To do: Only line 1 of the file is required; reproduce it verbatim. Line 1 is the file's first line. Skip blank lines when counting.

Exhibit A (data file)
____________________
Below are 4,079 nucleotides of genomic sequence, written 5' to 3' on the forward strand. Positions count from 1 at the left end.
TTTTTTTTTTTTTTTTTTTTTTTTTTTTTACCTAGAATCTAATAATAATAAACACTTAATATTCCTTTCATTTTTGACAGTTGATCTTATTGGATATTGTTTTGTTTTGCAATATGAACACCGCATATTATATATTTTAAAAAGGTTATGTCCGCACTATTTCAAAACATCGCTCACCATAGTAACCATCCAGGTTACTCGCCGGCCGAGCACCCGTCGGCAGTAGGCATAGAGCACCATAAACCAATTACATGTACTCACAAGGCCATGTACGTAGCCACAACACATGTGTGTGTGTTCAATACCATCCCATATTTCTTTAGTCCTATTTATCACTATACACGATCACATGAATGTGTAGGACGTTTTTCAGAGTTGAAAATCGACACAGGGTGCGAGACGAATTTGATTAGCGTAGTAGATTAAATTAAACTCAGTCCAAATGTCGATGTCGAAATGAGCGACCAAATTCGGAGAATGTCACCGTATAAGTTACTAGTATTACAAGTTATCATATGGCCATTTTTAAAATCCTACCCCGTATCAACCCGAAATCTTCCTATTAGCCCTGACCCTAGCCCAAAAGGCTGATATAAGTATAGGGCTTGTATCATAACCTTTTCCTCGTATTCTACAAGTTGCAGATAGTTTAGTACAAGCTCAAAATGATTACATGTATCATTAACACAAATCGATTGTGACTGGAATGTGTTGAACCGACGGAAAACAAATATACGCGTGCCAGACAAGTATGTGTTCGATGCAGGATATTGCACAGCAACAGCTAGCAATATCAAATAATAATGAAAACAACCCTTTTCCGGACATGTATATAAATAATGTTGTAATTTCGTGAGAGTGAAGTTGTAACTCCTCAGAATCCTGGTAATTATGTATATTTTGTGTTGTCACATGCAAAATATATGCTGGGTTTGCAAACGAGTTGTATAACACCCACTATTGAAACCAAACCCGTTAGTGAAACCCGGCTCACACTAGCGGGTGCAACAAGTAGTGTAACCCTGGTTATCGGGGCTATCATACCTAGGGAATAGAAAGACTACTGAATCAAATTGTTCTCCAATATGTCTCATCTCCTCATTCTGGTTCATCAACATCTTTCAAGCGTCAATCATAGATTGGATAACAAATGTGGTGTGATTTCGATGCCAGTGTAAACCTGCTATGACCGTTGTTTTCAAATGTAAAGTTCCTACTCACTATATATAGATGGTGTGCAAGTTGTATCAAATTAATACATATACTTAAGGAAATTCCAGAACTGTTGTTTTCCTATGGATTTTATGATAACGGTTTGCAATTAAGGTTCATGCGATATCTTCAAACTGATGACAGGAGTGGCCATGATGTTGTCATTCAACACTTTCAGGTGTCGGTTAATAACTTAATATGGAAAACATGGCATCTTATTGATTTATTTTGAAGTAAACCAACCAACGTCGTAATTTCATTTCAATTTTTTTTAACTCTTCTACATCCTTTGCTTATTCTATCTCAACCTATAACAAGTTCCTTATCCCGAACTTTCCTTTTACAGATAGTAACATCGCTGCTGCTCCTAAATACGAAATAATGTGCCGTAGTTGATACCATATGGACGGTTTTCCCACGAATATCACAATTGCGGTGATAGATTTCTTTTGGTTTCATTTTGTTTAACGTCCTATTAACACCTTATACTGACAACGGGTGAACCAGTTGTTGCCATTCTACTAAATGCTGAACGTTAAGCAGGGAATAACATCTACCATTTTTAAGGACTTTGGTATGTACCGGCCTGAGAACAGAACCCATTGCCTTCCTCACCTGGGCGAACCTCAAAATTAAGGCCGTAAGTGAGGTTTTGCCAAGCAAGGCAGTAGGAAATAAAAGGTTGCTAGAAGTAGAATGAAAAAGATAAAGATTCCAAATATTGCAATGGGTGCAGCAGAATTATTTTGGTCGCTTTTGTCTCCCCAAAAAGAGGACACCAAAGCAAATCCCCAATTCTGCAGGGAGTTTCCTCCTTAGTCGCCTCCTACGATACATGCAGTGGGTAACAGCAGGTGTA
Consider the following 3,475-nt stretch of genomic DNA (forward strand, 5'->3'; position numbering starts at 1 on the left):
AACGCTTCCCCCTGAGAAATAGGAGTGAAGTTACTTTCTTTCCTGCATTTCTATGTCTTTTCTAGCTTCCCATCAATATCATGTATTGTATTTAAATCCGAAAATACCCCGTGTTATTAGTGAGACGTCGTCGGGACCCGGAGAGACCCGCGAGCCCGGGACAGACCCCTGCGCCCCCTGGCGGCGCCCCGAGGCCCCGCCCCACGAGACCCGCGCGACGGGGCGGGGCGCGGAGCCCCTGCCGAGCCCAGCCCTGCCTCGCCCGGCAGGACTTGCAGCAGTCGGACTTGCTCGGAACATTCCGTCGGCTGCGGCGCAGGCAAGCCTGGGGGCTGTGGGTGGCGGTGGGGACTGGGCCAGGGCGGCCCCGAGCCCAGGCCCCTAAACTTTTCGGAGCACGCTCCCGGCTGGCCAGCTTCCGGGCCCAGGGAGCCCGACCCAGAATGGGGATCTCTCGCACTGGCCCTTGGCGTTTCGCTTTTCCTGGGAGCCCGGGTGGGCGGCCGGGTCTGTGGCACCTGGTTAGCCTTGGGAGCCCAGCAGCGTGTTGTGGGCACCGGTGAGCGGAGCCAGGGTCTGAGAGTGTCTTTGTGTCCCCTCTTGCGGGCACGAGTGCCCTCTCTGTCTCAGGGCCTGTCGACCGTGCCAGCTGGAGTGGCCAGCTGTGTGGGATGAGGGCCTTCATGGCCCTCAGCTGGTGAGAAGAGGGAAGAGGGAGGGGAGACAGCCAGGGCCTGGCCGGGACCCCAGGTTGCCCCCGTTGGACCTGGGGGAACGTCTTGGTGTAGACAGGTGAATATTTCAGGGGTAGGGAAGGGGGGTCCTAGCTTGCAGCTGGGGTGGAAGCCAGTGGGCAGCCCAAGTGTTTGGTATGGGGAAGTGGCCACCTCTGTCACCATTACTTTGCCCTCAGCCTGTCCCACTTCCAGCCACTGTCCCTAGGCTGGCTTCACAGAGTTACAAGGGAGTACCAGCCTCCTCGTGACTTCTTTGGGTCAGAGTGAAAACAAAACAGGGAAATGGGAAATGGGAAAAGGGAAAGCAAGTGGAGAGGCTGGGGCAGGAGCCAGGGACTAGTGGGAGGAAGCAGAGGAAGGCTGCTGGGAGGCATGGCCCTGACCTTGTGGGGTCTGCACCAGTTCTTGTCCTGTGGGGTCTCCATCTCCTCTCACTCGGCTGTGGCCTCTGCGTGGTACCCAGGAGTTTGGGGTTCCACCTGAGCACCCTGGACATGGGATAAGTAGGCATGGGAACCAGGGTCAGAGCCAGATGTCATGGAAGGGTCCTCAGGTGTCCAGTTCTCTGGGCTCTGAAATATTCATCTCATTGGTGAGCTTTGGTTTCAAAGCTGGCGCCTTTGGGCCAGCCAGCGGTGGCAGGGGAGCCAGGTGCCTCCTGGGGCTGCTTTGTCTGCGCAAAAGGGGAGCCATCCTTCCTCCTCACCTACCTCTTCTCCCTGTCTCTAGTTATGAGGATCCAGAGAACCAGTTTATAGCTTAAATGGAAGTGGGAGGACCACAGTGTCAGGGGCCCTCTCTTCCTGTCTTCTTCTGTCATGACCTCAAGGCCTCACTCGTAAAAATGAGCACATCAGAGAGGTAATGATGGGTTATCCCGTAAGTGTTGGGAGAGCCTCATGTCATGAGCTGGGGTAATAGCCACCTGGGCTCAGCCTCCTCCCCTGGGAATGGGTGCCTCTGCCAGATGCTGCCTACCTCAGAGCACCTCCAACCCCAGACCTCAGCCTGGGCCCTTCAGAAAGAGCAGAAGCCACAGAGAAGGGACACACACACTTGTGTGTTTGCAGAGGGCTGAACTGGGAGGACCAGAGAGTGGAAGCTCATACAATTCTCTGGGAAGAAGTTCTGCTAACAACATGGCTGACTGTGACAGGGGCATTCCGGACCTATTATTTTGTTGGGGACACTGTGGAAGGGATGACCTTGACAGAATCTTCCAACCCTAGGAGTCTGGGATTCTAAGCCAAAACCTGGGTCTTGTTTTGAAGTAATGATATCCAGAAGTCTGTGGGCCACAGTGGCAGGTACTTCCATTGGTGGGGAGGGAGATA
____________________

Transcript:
Below are 4,079 nucleotides of genomic sequence, written 5' to 3' on the forward strand. Positions count from 1 at the left end.